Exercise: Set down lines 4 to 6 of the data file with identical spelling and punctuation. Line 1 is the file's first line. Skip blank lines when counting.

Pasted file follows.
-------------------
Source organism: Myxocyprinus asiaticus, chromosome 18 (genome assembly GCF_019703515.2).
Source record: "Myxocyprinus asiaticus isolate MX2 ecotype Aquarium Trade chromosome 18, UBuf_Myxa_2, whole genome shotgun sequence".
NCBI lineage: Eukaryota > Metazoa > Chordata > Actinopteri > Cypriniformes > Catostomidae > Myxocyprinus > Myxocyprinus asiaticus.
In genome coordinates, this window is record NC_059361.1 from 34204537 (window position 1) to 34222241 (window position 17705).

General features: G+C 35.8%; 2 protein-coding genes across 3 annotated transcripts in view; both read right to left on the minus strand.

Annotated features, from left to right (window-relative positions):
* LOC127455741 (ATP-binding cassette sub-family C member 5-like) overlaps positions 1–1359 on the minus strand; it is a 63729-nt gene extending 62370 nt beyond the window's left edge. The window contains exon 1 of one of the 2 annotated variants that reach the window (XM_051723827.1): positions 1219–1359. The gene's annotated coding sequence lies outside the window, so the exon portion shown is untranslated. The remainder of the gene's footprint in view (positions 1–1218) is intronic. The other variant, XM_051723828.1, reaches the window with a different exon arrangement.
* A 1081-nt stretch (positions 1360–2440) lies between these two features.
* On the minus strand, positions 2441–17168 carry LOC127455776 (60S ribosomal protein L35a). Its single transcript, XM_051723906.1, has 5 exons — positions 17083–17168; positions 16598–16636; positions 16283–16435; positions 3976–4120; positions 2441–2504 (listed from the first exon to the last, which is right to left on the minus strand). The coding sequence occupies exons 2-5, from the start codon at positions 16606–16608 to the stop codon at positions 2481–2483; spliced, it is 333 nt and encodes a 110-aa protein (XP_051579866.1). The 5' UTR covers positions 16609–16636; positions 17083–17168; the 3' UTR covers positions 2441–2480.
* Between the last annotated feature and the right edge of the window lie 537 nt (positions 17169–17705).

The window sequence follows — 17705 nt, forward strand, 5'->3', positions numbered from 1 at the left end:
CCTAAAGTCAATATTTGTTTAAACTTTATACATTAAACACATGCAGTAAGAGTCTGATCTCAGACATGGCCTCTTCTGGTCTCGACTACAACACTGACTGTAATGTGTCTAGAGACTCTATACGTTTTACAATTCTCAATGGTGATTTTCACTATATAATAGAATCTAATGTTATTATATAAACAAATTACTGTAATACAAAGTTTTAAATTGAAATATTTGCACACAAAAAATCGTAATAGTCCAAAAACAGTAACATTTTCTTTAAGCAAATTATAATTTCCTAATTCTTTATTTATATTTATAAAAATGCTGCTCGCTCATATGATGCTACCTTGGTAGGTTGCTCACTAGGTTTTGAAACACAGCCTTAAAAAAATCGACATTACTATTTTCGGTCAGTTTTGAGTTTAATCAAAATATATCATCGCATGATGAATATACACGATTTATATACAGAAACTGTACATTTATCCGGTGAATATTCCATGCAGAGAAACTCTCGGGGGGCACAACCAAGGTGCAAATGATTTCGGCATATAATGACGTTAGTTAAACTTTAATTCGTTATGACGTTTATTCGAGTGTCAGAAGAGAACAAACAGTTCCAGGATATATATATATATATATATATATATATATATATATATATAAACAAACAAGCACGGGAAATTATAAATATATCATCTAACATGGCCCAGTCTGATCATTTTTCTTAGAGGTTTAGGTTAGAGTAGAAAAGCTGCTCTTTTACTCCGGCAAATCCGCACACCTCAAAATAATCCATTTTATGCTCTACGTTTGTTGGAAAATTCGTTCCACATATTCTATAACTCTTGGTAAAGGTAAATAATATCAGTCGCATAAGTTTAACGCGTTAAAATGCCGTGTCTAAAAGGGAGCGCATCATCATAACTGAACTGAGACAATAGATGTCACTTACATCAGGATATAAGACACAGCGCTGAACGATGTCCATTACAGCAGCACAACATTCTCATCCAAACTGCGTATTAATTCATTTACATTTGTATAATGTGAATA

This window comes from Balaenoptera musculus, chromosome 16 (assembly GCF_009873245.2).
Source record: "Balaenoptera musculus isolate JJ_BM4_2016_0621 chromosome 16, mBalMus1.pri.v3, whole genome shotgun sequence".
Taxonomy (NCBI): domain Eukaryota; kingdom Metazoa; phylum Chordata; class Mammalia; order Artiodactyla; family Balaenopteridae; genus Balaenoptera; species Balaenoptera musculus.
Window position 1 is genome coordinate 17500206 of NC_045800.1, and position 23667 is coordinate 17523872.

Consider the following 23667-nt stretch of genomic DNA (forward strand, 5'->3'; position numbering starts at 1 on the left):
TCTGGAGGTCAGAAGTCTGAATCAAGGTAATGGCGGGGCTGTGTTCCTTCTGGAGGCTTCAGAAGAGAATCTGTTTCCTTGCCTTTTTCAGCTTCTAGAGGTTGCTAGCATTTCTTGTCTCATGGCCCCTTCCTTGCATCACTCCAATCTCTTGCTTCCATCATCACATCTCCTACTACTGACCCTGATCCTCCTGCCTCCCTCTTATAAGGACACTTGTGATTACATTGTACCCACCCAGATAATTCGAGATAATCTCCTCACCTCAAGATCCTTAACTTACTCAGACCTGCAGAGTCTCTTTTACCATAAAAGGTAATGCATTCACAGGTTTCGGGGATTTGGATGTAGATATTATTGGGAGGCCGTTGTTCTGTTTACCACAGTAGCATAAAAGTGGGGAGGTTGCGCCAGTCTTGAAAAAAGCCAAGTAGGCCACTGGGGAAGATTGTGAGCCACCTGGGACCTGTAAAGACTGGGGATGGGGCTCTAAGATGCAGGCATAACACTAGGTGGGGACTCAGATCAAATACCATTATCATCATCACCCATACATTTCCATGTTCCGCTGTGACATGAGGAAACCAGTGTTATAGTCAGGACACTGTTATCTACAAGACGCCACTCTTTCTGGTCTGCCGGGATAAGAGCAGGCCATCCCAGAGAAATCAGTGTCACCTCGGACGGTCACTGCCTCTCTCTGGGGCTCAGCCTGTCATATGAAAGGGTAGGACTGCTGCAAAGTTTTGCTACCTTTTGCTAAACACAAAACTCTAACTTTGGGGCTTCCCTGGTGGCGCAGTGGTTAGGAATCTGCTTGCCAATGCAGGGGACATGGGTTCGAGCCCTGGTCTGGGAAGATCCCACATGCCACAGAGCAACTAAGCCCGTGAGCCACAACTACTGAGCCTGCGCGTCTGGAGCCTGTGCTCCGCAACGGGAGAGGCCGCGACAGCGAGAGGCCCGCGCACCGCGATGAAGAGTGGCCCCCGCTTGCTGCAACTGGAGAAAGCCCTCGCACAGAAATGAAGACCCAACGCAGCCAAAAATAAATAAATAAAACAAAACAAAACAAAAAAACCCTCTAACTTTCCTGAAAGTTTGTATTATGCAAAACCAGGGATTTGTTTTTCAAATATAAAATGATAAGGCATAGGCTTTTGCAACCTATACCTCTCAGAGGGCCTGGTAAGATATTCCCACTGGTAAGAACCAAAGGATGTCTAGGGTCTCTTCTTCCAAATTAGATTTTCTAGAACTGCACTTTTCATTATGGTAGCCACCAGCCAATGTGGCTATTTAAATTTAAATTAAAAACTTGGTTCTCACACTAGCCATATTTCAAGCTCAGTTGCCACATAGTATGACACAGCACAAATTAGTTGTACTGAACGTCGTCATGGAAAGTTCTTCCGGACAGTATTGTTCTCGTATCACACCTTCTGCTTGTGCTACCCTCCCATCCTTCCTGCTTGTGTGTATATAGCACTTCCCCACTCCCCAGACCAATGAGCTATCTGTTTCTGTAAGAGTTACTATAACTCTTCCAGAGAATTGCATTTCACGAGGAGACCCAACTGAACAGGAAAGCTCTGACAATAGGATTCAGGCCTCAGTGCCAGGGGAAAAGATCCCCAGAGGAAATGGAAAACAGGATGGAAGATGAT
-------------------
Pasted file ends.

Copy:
In genome coordinates, this window is record NC_059361.1 from 34204537 (window position 1) to 34222241 (window position 17705).

General features: G+C 35.8%; 2 protein-coding genes across 3 annotated transcripts in view; both read right to left on the minus strand.

Annotated features, from left to right (window-relative positions):